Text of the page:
The ladies at Amazing Minds would like to welcome you to our new Blog which we aim to use to keep you up to date on our current interests, the development of our programmes and our materials but also to engage with a wider audience by talking about positive psychology and how it fits with every day life.
It's not rocket science, but it is science and comes with a bucket load of research. Anything with 'psychology' in the title will tell you that the science involves the human mind and that can be a pretty slippery customer. What we would like to acknowledge is that there is no definitive answer as our minds, life circumstances, experiences, background and genes are different.
What we can offer is experience and connection from inside the world of positive psychology and current work in the field as we both study the subject at Master's level.
We are human beings, and rather fallible ones at that. We walk the walk of positive psychology (I'll call it PP from now on) and sometimes fall off the PP wagon because to stay on it takes work. Does that sound negative? Well, perhaps surprisingly, PP isn't just about being positive, it is about using evidence based interventions to cope more resourcefully with the not-so-great stuff that life throws at us.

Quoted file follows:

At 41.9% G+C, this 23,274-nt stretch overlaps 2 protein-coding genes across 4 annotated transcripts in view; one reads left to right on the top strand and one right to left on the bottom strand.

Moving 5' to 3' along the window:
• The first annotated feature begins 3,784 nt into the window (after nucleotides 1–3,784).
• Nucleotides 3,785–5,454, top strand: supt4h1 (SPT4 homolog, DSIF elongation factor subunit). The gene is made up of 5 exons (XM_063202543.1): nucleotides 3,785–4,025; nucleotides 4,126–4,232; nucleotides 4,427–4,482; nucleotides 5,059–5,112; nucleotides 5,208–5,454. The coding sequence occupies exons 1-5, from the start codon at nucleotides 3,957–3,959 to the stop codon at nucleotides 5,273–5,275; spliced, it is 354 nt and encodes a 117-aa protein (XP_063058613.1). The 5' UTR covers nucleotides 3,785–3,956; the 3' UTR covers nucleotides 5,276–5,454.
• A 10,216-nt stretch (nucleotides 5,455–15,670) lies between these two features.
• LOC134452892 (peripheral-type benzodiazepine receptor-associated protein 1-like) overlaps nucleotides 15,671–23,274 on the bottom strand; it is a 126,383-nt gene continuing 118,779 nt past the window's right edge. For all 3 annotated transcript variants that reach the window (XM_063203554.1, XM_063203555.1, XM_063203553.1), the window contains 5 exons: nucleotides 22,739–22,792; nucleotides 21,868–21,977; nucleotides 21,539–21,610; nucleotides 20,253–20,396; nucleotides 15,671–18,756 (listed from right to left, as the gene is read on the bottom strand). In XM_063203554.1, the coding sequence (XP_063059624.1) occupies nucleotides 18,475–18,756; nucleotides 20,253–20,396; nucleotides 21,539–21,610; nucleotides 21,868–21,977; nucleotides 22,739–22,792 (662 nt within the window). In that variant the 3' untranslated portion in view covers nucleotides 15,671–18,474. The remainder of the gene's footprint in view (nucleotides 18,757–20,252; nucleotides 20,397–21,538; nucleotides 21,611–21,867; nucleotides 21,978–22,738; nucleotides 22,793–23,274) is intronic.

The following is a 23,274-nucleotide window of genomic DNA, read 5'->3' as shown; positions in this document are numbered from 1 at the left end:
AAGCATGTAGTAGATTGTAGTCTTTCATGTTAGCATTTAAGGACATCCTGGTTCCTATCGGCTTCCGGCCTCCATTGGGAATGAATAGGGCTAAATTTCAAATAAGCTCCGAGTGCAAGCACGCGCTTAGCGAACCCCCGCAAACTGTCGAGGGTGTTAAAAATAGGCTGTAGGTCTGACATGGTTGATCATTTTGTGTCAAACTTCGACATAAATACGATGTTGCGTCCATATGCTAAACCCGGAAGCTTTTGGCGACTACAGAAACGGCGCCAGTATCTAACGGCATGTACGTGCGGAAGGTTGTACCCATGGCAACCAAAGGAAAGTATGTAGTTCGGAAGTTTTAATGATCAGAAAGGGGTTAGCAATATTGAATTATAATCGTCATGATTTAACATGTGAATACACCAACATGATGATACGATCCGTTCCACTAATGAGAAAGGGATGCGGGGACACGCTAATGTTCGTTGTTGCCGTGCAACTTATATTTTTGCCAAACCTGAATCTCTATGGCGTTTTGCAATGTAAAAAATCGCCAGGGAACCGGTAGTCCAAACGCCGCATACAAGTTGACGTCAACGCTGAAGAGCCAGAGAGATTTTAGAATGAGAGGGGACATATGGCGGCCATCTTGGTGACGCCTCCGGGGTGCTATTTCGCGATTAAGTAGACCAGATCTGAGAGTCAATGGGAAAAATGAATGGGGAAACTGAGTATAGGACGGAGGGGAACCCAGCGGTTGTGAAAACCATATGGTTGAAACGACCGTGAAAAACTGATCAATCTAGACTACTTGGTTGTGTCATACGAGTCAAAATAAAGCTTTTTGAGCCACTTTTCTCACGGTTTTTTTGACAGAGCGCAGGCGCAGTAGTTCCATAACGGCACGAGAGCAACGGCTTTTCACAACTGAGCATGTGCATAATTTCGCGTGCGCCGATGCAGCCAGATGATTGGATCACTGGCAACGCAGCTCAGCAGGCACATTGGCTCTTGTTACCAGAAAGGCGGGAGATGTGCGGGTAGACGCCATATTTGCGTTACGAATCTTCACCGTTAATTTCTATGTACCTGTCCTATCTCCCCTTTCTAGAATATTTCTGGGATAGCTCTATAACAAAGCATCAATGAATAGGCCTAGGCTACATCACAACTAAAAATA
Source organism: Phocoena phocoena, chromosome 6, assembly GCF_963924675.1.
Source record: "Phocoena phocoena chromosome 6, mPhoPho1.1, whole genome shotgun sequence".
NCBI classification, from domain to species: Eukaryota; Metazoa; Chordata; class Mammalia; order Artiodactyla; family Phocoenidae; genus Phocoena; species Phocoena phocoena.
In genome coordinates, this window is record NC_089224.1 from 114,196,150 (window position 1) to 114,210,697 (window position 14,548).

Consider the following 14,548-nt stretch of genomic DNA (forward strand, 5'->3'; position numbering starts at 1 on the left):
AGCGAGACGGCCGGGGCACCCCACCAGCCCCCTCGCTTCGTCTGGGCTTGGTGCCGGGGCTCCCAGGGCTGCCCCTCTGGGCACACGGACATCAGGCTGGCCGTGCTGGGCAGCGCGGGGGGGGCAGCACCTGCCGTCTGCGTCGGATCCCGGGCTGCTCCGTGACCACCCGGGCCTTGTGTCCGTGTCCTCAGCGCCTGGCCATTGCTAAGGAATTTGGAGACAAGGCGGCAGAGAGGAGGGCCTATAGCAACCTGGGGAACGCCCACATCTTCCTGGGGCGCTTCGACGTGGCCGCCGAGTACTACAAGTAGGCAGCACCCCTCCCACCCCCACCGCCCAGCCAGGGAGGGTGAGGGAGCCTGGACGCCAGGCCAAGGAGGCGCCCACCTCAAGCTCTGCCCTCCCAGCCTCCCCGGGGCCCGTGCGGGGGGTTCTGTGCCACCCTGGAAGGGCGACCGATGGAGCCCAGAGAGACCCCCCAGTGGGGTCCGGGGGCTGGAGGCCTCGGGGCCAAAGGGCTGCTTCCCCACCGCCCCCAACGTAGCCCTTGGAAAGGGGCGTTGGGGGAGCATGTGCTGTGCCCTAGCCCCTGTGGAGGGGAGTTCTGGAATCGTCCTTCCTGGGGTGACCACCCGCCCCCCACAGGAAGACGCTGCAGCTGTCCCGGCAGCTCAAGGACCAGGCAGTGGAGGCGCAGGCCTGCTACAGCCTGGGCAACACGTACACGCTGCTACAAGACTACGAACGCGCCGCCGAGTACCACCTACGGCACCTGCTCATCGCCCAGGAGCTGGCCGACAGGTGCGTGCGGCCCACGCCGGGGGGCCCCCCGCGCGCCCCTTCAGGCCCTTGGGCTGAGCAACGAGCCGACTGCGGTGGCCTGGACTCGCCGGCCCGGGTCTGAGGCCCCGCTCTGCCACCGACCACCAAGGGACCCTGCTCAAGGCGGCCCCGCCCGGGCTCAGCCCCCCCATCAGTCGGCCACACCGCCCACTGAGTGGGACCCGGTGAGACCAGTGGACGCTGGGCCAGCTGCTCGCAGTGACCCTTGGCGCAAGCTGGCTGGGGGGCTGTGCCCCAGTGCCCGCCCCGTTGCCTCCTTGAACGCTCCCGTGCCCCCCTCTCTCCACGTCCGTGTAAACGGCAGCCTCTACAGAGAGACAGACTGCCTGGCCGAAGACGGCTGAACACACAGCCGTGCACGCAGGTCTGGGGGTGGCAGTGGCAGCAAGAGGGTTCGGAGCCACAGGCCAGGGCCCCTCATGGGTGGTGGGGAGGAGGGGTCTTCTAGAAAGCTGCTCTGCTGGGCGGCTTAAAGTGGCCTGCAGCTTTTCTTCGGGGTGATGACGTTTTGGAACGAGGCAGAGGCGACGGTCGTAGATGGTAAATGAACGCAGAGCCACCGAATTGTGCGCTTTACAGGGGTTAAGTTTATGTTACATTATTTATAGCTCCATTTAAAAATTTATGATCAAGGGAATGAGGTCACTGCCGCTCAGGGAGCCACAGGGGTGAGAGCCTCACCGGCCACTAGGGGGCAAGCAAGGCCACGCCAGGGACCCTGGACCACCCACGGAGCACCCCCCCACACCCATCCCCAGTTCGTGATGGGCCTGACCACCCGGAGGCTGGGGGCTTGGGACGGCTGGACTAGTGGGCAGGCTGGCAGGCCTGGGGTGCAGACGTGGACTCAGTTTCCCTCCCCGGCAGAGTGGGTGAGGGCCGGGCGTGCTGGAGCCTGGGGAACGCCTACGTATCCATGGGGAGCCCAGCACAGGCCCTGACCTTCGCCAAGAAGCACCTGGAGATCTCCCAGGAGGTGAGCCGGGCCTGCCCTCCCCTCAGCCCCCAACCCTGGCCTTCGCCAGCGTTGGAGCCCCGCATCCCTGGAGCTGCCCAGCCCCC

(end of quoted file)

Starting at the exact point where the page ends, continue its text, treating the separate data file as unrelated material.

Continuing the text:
Take away for today
Try a little savouring
Savouring moments in time can have a powerful effect on stress reduction.*
Even after experiencing a heightened state of stress we can benefit from a savouring experience. So stop what you are doing right now (maybe finish reading first) and savour this moment, or the next. Look around you, can you see anything you didn't notice before? Something that makes you smile? Is there a particular sound that you can tune into? A taste? If you are in a particularly stressful moment right now, think of a lovely moment in the past and savour it now; it's just as effective. The next time you feel good, stop and savour the moment, it could be useful to recall it in your future savouring moments.
Try to build savouring into everyday life. As I said before, this takes practice but that momentary pause and the sense of wellbeing you receive, however small, is so worth the effort.
* Bryant, Fred B. ; Veroff, J. (2007). Savoring A New Model of Positive Experience. (1st ed.). New Jersey: Lawrence Erlbaum Associates, Inc.